HMS BOUNTY: Many Unanswered Questions

4 Dec

Rescuing Bounty survivors

SAY WHAT??? Has my esteemed SAILfeed colleague, the mysterious Mariner, been spending too much time sniffing go-juice fumes? I eagerly dove into his post yesterday, in which he hailed and linked to “the first detailed journalistic account” of the loss of HMS Bounty, but was sorely disappointed by what I found. The account in question, currently bouncing around the Internet in various (often unattributed) iterations, was originally published by Spiegel Online and is barely coherent in places and doesn’t even pretend to address some of the biggest questions raised by the tragedy.

Right at the top ...

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WHALE SHARK RESCUE: Measure Twice, Cut Once

3 Dec

Here’s a cool viddy that popped up on YouTube a couple of weeks ago. This poor whale shark, found swimming off Baja California, somehow got a very heavy rope wrapped around itself, and this team of divers managed to approach it and cut it free. The rope evidently had been in place a long time, as it looks like it was studded with barnacles and other growth and had cut way into the shark.

How do YOU spell relief???

I bet that was one happy fish.

Biology lesson: whale sharks are huge filter-feeding fish that snack on tiny creatures ...

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HMS Bounty: The First Detailed Account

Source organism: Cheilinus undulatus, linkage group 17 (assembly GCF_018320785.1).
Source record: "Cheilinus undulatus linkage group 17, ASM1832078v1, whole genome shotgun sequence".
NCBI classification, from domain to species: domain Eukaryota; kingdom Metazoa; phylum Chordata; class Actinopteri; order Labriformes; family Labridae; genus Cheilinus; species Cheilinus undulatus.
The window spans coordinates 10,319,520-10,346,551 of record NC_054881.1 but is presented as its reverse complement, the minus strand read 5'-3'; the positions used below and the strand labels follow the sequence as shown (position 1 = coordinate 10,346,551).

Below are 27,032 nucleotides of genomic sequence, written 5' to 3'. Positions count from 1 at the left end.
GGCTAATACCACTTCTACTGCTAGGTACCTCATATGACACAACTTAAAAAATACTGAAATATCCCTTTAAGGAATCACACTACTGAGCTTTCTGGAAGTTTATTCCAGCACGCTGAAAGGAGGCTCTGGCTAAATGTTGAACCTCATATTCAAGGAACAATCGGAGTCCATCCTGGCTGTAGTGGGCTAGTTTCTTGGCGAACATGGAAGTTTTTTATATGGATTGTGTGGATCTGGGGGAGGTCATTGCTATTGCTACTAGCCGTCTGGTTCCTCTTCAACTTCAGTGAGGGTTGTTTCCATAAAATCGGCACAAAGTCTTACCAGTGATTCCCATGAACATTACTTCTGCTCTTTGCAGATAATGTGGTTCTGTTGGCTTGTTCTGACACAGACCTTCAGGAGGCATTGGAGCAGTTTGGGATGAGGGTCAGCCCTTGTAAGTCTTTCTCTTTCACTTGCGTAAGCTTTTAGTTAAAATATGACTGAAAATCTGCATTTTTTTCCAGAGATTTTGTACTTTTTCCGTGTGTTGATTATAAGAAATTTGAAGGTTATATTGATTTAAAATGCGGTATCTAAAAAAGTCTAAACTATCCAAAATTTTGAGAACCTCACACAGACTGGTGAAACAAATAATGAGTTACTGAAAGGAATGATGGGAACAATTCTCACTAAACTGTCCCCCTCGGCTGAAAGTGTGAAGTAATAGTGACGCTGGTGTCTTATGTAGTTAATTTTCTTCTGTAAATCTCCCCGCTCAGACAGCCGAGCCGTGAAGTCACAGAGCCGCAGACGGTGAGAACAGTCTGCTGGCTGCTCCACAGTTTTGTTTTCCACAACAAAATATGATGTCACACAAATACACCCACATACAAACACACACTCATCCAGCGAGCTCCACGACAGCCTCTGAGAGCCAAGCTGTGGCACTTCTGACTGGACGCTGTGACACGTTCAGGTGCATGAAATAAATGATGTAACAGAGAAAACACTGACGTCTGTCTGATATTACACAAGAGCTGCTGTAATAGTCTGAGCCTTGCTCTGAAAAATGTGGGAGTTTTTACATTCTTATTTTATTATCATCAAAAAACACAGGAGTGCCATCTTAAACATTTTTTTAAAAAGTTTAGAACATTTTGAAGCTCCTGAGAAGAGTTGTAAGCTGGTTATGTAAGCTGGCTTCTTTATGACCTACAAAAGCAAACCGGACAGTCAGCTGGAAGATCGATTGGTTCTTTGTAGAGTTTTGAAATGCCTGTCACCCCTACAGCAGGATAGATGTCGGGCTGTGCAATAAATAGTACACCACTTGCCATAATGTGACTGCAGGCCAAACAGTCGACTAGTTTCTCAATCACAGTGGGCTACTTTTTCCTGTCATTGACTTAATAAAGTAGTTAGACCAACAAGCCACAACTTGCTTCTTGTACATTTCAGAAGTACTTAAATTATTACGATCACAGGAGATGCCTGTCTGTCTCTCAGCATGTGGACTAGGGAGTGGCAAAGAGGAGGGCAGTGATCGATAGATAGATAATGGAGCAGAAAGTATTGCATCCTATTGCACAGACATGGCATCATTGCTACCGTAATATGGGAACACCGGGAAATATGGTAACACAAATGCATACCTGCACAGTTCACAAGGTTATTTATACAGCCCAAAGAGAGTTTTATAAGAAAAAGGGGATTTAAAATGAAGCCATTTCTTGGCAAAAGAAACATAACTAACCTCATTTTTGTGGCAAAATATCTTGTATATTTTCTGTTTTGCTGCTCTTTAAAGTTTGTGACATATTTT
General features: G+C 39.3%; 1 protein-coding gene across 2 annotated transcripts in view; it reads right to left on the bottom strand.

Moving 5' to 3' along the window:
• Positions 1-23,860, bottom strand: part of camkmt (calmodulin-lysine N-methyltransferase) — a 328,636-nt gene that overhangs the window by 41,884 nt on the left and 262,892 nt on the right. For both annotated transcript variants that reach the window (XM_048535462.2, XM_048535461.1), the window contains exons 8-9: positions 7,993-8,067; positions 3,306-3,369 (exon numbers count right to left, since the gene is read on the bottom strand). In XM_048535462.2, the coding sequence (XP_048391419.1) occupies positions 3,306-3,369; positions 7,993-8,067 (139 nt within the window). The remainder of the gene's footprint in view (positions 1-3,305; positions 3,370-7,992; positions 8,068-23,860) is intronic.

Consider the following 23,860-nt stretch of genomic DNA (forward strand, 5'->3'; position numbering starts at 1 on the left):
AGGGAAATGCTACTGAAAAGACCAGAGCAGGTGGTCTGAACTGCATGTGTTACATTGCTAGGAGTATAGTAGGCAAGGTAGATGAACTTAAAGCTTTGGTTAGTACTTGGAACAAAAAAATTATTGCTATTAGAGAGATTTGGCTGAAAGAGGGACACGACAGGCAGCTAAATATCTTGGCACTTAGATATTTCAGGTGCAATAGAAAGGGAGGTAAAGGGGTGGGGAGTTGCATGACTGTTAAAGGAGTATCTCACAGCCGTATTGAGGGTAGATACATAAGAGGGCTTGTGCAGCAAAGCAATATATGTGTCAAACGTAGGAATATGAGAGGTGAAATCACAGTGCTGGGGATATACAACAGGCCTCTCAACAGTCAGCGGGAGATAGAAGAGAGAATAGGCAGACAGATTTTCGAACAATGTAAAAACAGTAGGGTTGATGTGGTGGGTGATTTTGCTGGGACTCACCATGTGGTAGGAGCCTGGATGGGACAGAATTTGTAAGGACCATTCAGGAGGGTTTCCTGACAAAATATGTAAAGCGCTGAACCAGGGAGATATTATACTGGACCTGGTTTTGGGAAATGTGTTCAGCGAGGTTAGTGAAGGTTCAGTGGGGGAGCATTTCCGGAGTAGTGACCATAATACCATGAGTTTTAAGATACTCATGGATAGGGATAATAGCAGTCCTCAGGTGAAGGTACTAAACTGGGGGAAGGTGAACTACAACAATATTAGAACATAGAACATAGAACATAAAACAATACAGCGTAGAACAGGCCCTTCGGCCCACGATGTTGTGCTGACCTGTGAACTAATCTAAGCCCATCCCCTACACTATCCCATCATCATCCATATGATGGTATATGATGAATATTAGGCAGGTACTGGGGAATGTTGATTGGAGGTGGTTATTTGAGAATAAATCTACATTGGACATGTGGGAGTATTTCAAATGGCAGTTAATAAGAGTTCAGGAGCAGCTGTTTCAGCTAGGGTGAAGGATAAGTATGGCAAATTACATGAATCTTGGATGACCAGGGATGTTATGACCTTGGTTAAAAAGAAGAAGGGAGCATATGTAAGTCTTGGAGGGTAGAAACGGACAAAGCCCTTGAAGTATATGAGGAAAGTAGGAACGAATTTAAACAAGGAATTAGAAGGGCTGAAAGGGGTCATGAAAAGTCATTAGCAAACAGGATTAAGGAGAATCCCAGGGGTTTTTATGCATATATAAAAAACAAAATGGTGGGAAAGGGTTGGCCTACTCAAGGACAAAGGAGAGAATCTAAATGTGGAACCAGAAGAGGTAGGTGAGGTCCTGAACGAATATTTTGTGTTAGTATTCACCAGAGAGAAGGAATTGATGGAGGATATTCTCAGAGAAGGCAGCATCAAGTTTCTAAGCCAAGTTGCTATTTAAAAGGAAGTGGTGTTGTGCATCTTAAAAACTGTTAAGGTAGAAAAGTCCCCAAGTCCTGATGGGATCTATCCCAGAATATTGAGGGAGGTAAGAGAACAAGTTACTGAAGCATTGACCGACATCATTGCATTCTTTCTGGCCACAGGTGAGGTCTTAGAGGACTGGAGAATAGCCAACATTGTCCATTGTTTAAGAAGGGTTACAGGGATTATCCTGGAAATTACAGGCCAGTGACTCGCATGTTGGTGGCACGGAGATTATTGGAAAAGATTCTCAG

3 Dec

I'm sure there is a lot more to come (a Vanity Fair article, a Lifetime movie, a few books, an official report–you get the idea). But here is the first, detailed, journalistic account of the tragedy of the HMS Bounty.

It is a full narrative of the decision to leave port, through the sinking and rescue, and is full of the sorts of little human details that give meaning, emotion, and power to any tragedy–like the fact that young Claudene Christian, who died at sea, left her mother  a departure voicemail that her mother just can't bring herself to ...

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Bad Influences

2 Dec

How can you beat that?

Look at that.  Beautiful Papillon en route from Tonga to New Zealand, with our lovely butterfly spinnaker flying.  Whats that you say?  We look a little different than we did before?  True, friends, true.  We used to be a yawl, albeit a bent one.  So how did this change ...

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Building Blocks of a Monitored Electrical System

2 Dec

After months in the dark, I’m finally starting to get some lights turned on. On the boat, that is. Although I’ve had the bare bones in place for a while I’m just now getting into the wiring in earnest. It’s tricky and often frustrating work but it is immensely satisfying to finally have things like lights and A/C outlets. Actually, I’m sitting on the boat as I write this.

The not-so-basic building block of my electrical system is a panel from Blue Sea. It was a gift from my father and is the single most expensive and technically advanced piece ...

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Hurricane Season 2012

30 Nov

It ends today. So, how did it go?

Here's a review